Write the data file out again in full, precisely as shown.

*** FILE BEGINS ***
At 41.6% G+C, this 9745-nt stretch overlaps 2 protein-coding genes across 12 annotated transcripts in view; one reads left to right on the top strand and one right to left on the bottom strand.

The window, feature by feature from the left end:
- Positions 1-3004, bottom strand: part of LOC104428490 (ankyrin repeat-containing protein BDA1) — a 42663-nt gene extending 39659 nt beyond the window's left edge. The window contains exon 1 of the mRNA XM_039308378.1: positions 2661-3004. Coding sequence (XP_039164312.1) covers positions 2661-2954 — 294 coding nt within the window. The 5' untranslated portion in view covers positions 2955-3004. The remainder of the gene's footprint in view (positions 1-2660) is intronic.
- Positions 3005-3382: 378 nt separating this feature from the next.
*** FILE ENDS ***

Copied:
At 41.6% G+C, this 9745-nt stretch overlaps 2 protein-coding genes across 12 annotated transcripts in view; one reads left to right on the top strand and one right to left on the bottom strand.

The window, feature by feature from the left end:
- Positions 1-3004, bottom strand: part of LOC104428490 (ankyrin repeat-containing protein BDA1) — a 42663-nt gene extending 39659 nt beyond the window's left edge. The window contains exon 1 of the mRNA XM_039308378.1: positions 2661-3004. Coding sequence (XP_039164312.1) covers positions 2661-2954 — 294 coding nt within the window. The 5' untranslated portion in view covers positions 2955-3004. The remainder of the gene's footprint in view (positions 1-2660) is intronic.
- Positions 3005-3382: 378 nt separating this feature from the next.